15 On the other side whereas it is obiected, that since the plē ­tifull breaking out of the Gospell, and the irradiation of so many parts of Europe, with the glorious beames thereof, there haue ri­sen vp many contradicting the verity of the same, & there haue beene diverse distractions by the whisperings of heretikes; the intelligent Christian Reader may easily perceiue, that this ma­keth not against vs, but illustrateth the truth of that which we de fend: First it hath ever so beene with the Church, when God hath given somewhat more free passage of the Gospel then ordinary: the Mat. 13. 25 good seed is no sooner sowen, but presently the evill man taketh opportunity to sow tares among it, which Parable our Sa­viour in his divine wisedome did speake to this purpose. Where it is not amisse to consider, that the old veteratorious enemy Sa­than, who hath Mille nocendi artes, a thousand devises to do hurt, striveth to bring about his practises by manifold tricks & strata­gems. Here his first & chiefest purpose, as best making way to his darke kingdome of hel, is to keep all in ignorance. If that cannot be, but that he is over-mastred, thē his next study is, by the sword of violent persecution, to destroy the professors of Gods truth. If that will not succeede, then he raiseth vp heresies & distractions, among thē who pretend the same verity: Even vpō the cōming of Christ into the world, Sathan had almost al things at his owne will. The Gentiles were not yet come to the light: the Iewes were wel-neere past it: but neither among the one nor the other, was much faith to be foūd. How did this Beelzebub struggle to keep the world in these termes, whē he would haue had Mat. 2. 13. Christ to be murthered in his cradle, & afterward left him not till he brought him to his crosse? Wel, this would do no good, but for one stēme cut down, their grew vp many young plants, al taking their vital nourishmēt frō the first root. The Rom. 10. 1 [...] sound of the Apostles doctrine, went out through all the earth, and their words into the ends of the world. Here then Sathan being put to his shiftes, turned over a nevve leafe. If he could not stoppe the streame, hee thought he woulde poison it, and therefore sendeth in the Nicolaitanes, Ebion and Cerinthus with their complices immediatly, who shoulde mixe [Page 118] the good graine with cockle and darnell. This was his manner of assaulting at the first. Yet was he not so simple, but to his best po­wer, hee helde his first grounde: Better no Christians at all, then some Christians true and some counterfeit. A second time ther­fore he falleth on the well head, with earnest desire either to dry it or to damme it vp. By Decius and Ualerian and the rest of the bloudy Emperours, he exciteth ten most terrible persecutions, by the which vntil wel neere 300. yeeres after Christ, he thought to have r [...]zed out from vnder the heaven, the name of the em­bracers of the Gospell. And in the intervalla or interstitia of these persecutions, hee did not forget his feates of Heresie, as may bee seene by the Novatians. But after the time by his own counsaile appointed, God was pleased to stey the fury & rage of tyrants, sending that his blessed servant Constantine, and the other Empe­rours, who openly professed for the Christiā faith. And now the floud-gats of the Gospel being so wide set open through a great part of the world, the Devill had his hands & his head too ful to do some-thing which might serve for his purpose. Then grewe immediately such a rabble of Heresies, as is almost incredibles which as it appeareth by that, which formerly hath bin cited out of Epiphani [...] and Austen, so it is more confirmed by the words of Hierome saying thus, Lib. 2. contr [...] [...]ovi­nianum. It is almost foure hundred yeeres agone, that the preaching of Christ doth shine in the world, since which time [...]e­rable Heresies have re [...]e his coate. And yet as I noted before, well neere three hundred yeeres were passed over, in that continued time of persecution. Now amidst these Heresies, vvhat vvarres and dissentions vvere among the Christians, it is not easie to reporte. If the inferiour So [...]om. 6. 25. Clergy, among themselues sell to disa­gree about any thing, it grewe to that stomake, that it ended in some Heresie. And the Bishops when some Socrat. 2. 19. schisme was once a­mongst thē, they kept their bucharist apart, & would not come to the communion e [...]he with other. VVill you in this case heare the testimony of a heathen man, who no doubt recounteth the story with great gladnes, as pleasing him well, & in the endvseth almost the same wordes as the Romanistes doe of some other, VV [...] Am. Mar­cill [...]. l. 22. 3. the Christians did disagree among themselves, [...] su [...]y in­tending to deale vvith them, did call the Prelates and the people int [...] [Page 119] his Palace, where he permitted to every one the vse of his Religion, s [...] meaning to increase betweene them so great discordes, a [...] that they might not be alaid [...]; knowing that beastes are not more deadly minded tovvards beastes, then Christians are to Christians. You may learne heere, frō what schoole-master, the Commen­tar. Relig & Reip. in Gall. Lib 3. Cardinall of Lorraine did take his lesson, when at the conference of Poissy, to thwart Mr Beza and Peter Martyr, and other of that company, he sent for some Lu­theranes out of Germany, who might in the matter of Sacra­ment, have turned their disputations against those of the Religi­on, when as both of them should rather have ioyned against the common enemy. And in the auncient times before spoken of, if we will thinke of private quarrels, what Hier Apo­log contr. Ruffin. Ruf­fin in Inve­ctiv. rancour and bitternes was there betweene Hierome & Ruffi [...]s as also what stomake­fulnesse betweene Sozom. lib. 8. 15. Chrysostome & Epiphani [...], when they parted and never saw eche other againe. Yet to say that among any, or all of these Christians, there was no verity or solidity of faith or Religion, had bin an absurde conclusion, and such a one as our Romanists themselves would quickly deny. There were many who walked in by-pathes, and yet there vvere vvho kepte the right way also. GOD had his Saintes, and Sathan his schisma­tickes.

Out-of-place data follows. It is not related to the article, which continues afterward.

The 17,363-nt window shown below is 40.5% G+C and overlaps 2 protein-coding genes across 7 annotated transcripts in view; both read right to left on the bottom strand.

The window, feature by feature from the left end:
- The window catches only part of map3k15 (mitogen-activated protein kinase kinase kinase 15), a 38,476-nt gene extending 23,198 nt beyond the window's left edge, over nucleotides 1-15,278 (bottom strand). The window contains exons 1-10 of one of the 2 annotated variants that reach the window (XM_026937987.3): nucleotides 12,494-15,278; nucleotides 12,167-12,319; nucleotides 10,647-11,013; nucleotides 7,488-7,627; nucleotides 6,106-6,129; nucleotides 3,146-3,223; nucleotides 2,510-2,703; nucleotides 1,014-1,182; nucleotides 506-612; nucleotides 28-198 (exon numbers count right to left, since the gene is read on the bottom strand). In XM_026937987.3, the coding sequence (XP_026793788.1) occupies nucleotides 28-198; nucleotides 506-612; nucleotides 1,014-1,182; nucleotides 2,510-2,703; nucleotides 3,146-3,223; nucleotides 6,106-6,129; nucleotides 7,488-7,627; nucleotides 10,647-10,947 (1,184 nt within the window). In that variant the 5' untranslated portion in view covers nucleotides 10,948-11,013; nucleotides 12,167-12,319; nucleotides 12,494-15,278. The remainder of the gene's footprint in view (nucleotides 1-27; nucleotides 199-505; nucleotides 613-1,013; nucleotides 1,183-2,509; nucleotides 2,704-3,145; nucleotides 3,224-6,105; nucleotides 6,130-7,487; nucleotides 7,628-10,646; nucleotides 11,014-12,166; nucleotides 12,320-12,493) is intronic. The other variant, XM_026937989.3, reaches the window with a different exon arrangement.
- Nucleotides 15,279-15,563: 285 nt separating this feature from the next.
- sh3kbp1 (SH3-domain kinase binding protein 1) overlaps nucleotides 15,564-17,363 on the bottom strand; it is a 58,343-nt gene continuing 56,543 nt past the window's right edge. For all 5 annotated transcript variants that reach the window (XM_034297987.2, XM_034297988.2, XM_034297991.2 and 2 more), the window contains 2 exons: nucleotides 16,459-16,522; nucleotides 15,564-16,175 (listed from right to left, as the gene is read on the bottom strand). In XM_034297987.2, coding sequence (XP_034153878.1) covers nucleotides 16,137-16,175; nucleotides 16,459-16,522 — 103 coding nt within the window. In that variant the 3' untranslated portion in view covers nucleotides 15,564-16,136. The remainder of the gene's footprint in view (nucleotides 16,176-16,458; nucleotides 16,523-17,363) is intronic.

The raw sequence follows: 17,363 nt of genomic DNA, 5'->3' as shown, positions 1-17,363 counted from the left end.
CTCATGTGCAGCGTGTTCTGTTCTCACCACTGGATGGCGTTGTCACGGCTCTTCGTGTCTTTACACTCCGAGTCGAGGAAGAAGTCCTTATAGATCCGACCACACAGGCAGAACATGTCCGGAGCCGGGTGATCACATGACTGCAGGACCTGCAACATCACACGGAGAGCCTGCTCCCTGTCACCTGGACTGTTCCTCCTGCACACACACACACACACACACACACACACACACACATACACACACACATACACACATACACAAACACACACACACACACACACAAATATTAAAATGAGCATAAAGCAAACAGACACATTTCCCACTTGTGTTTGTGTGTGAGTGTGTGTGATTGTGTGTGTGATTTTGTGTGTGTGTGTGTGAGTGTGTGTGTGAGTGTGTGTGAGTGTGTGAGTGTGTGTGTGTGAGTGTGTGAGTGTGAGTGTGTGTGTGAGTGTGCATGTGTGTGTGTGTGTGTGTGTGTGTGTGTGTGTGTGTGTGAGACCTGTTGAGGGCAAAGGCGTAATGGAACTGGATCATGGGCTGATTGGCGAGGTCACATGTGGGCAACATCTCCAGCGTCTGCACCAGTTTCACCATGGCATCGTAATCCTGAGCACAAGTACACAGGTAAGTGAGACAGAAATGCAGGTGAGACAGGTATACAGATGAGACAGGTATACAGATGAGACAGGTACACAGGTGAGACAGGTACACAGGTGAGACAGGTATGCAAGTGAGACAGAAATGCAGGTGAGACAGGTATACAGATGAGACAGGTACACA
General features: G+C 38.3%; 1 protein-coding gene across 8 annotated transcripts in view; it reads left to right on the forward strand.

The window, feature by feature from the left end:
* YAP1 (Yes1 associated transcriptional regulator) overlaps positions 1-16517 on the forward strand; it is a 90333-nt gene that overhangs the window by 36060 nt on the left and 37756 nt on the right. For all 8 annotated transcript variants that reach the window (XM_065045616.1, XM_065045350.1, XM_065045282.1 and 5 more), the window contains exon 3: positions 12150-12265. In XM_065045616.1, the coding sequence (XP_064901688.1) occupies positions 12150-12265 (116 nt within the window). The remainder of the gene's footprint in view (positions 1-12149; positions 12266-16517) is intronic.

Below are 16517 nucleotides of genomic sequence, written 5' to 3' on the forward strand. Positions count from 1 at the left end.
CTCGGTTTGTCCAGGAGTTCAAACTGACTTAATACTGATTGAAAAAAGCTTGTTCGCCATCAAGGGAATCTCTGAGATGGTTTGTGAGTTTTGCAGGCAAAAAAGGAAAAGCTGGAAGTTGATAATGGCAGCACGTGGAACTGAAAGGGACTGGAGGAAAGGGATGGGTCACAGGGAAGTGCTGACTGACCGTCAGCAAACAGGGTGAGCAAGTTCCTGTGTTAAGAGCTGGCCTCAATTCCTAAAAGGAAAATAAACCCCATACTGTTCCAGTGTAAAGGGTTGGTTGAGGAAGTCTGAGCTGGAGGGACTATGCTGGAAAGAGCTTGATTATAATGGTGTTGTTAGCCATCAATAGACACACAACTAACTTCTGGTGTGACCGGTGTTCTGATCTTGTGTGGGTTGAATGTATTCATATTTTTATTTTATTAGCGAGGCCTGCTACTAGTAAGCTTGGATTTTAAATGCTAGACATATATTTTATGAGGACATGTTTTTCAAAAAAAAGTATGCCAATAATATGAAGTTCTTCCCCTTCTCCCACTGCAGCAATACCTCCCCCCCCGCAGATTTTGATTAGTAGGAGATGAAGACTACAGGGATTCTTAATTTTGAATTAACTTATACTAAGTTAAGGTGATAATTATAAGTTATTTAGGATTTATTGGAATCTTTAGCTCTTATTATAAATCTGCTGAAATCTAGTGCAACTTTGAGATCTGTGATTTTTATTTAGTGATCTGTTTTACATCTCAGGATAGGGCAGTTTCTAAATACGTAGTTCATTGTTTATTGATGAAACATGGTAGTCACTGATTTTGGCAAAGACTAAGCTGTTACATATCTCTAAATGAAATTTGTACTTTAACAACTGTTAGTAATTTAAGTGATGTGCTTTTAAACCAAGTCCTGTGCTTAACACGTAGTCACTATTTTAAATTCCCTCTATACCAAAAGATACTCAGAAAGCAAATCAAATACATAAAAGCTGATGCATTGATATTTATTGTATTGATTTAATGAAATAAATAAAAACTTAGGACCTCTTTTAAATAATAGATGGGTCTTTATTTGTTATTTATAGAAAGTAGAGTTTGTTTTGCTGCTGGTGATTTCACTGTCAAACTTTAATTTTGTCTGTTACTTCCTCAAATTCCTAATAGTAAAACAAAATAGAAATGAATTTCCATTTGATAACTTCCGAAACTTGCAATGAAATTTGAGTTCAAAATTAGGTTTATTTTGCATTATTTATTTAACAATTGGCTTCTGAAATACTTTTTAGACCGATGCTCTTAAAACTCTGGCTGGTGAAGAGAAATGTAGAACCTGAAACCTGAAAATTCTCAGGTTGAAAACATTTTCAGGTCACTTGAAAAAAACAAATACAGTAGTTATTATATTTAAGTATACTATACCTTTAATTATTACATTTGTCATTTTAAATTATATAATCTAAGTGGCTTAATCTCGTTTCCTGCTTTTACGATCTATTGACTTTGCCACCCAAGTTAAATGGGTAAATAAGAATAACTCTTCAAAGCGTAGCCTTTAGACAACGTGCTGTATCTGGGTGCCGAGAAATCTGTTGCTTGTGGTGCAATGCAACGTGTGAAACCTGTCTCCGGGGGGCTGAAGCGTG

16 The reason why such heresies did spring vp in the church, was partly to be derived from Gods determinate counsaile, and partly from the malice of our olde deadly enimy. They had both their purposes in it, but the one holy and good, & the other like himselfe full of improbity and impiety. 1 Cor 11. 19. There must bee Heresies among you saith Saint Paule, that they which are approved among you might be knowne. And Contr. hoeres. c. 15. Vincentius Lirinensis telleth vs, that there­fore there be herisies, that the Lord our God may try vs, whether we love him with all our hearte, and all our soule or no. Whe­ther by the authoritie or vvitte of any man, vvee vvill be drawne from the integritie and simplicitie of faith, vvhich is proposed vnto vs in CHRIST Iesus. And to this purpose speaketh Saint Augustine: Epistol 50. Heresies and scandals are foretolde shall bee, that among our enimies vvee may bee instructed, and so both our faith and our love may be the better proved. And else-where he teacheth that a good vse may be made of Heretikes. De vera Religion. cap. 8. Many, that they may see the day of [Page 120] God, Deivel diei. and reioyc [...], are by heretikes raysed out of their sleeps, VV [...] therefore may vse even Heretikes, not that vvee shoulde approve their errours, but that maintaining the Catholike discipline against their trecheries, vvee may bee the more vvatchfull and vv [...], although vvee cannot reduce them vnto salvation. For these and the like in­structions of his people, God saffereth Heresies, rentes and schismes to bee: but Sathans proiect is, by infection to destroy the soules of men, and therefore hee is busie in stirring vp of them; vvhich vvas vvell knovve to Cyprian vvhen he said, De simpli­cit. praela­tor. The Devill did invent Heresies and schismes, vvhereby hee might subver [...] the faith, might corrupt veriti [...], might teare in peeces vnitie. This is the drifte of our auncient adversarie beeing put to his shiftes. Saint Austen speaketh yet plainer, De vtilita­te jejunij. The Devill doth vnderstand that our life is charitie, and our death is dissension, hee sent strifes there­fore among Christians, because hee coulde not frame vnto the Christians diverse Gods, hee multiplied sectes, hee sovved errours, hee erected Heresies, but vvhatsoever hee did, hee made of the Lordes chaffe. And this did hee, immediately after that Constantines raigning had brought peace to the Churches', that good Emperour greeving much, to see Arri [...] and other, so soone by the eares with the Orthodoxe. But Sathan vvas vnvvilling to loose any time, and therefore even at the first bestirred him. Nowe in the darke time of Popery God having beene pleased to determine before, that an 2. Thes. 2. 3 Apostasie there should bee, and the woman should bee with-drawne into the Apoc. 12. 6 wildernesse, and Antichristes kingdome should bee erected, flourishe and dominere, vvhat reason had Sathan, to set men to contende about the foundati­ons of his building? Hee rather cryed, Hab [...] quod [...]olo. I have vvhat I desire. As it is the the efes safety, that all in the house should sleepe, vvhen hee commeth to rifle and robbe, so it was Sathans best contentmēt, that the world should be at rest. By his wil how many ages & secula should have passed over, ere the old heathens should have awaked out of sleepe [...] And how many did there passe over the Petr. Mar­tyr. Decad. 1. [...]. Americanes, & he never made any questi­on, or cast in any bone among them, but let them go on in wor­shipping their Zemes, those horrible spirits of darkenes? I would but know of any man, what Sathan should have gained, to set [Page 121] them at variance about their Religion? If ignorance would kill soules, the daies abounded in ignorance; if superstition would destroy, they had it in great plenty; if idolatrie would doe him a­ny pleasure, they wanted none of that; if security would further him, they had it and made much of it. What could he wish more, when the greatest sort of worldlings daunced after his pipe, and were as glad to come in, as he to open his dores? Hee had doated as I thinke, if he could not have kept his owne counsaile. But in that fault you shall not take him. The care therefore of him and his ministers was, to keepe all vpright, or at least to preserve the ground-worke of his building, and if any of his children at their play did fall out, he closed it vp againe aswell as he could, & had his officers for that purpose. If any other did but baye, or open, against this his setled common-wealth, he vvas not amicus Cu­riae, a friende to the Courte: either bring him to conformitie or Crucifige. So you may behoulde the reason, why in the deepe time of ignoraunce, there was such a confederacy or conspiracy rather, to have all vnder silence. It was like the Iustin. l. 5. Sacra El [...]sina, where nothing might bee reveiled, nothing might bee distur­bed.